EXAMPLE: One month you earn $6,000. This is $2,000 more than your $4,000 lowest-income baseline, so you need to save 10% of the extra $2,000 (which is $200).

Another month you have a great run and earn $12,000. Subtract your $4,000 base line, and you are left with $8,000. 10% of $8,000 is $800, which is the amount you need to save for retirement that month.

Note: Making manual contributions could be a hassle, especially if you want to simplify your finances and the process of saving money. As you will likely have already discerned in living with a variable income, you must pad your low-income months with savings from the higher-income months to meet all your financial obligations (or have other means of covering your expenses, such as with a high-quality charge card). So hopefully you already have a system in place to achieve this. If not, it can be as simple as setting up a high-interest online savings account and transferring your monthly manual retirement contribution electronically, then periodically contributing the accumulated balance to your retirement account. Just be sure not to “borrow” from this account!

Step Five: Review the Plan Annually

As your business grows, so too will your income (ideally). As you review your plan and your monthly income trends, you may discover that your base-line amount is too low. If that is the case, then simply increase your automatic contributions to reflect the new low-income base-line, and you will continue to save a proportionate amount of money for your retirement, and will reduce the amount you have to contribute manually.

EXAMPLE: It has been a while since your income was as low as $4,000. Instead, you are now finding that your lowest months are at least $5,000. Increase your automatic contributions to $500 per month (10% of $5,000).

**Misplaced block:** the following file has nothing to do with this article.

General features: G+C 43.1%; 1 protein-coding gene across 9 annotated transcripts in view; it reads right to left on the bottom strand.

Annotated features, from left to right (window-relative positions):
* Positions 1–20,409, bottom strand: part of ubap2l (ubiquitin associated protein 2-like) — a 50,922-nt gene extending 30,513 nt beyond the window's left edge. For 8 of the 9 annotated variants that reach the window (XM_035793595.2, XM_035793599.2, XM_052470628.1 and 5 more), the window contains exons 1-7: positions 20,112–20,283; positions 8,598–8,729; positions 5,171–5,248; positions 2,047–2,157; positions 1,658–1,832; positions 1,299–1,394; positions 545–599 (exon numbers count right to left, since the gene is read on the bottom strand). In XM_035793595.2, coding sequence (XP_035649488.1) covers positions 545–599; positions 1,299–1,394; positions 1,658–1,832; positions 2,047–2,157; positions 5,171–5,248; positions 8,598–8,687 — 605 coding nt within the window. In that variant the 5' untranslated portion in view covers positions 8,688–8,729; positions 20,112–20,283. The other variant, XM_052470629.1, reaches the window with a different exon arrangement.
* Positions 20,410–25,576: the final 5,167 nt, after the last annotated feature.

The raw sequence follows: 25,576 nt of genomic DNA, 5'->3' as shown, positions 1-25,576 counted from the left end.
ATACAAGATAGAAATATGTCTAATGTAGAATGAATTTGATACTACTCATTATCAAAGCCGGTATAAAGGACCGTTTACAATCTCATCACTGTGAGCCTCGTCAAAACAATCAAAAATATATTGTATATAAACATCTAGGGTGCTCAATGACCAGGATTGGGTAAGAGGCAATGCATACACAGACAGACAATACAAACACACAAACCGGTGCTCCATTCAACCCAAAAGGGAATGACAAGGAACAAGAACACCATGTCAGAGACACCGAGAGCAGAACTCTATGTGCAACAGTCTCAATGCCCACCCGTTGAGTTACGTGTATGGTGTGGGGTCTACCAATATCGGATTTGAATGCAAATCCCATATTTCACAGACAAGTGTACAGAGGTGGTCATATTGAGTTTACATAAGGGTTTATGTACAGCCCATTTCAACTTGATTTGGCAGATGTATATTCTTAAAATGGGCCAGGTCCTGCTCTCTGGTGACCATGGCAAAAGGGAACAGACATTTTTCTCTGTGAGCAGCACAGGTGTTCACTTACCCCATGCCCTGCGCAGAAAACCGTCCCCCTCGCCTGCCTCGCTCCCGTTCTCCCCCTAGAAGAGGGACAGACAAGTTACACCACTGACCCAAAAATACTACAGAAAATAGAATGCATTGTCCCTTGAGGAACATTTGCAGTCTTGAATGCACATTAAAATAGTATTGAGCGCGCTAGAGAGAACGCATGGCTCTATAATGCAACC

Alternately if times are tough and your income has dropped, you can lower your automatic contributions accordingly.

Advantages of This Plan

Given that navigating automatic payments can be stressful given a variable income, this strategy allows you to safely take advantage of dollar cost averaging for your retirement investments.

By automating at least part of the plan, your chances of meeting your retirement goals is increased. Business owners are notorious for not saving for retirement; either because they believe the business is their retirement (without actually having a succession plan to show for it), or because they are unable to wrap their heads around having to shell out money for yet another expense. Leaving 100% of your retirement contributions to manual discipline is rarely successful, especially if you are not incredibly fastidious about setting money aside.

As your income increases, you are still saving a proportionate amount of money for retirement. Assuming you can deduct your contributions for tax purposes, then saving a percentage will better help you calculate your taxes payable and will keep your taxable income a little more steady.

Lower income months won’t leave you strapped for cash with an ambitious retirement contribution plan based on your average income (which doesn’t take into account the highs and lows of a variable income lifestyle).

Additional Variable Income Management Tips

On those higher-income months when you invest the extra cash manually for your retirement, you would be well-served to tuck away additional funds in a similar manner (but in a different account) to cover off other fixed monthly expenses and have on hand when your income in other months is not quite sufficient. This is not your emergency fund; this is your slush fund to compensate for your variable income in a world where fixed expenses and payment deadlines rule the roost.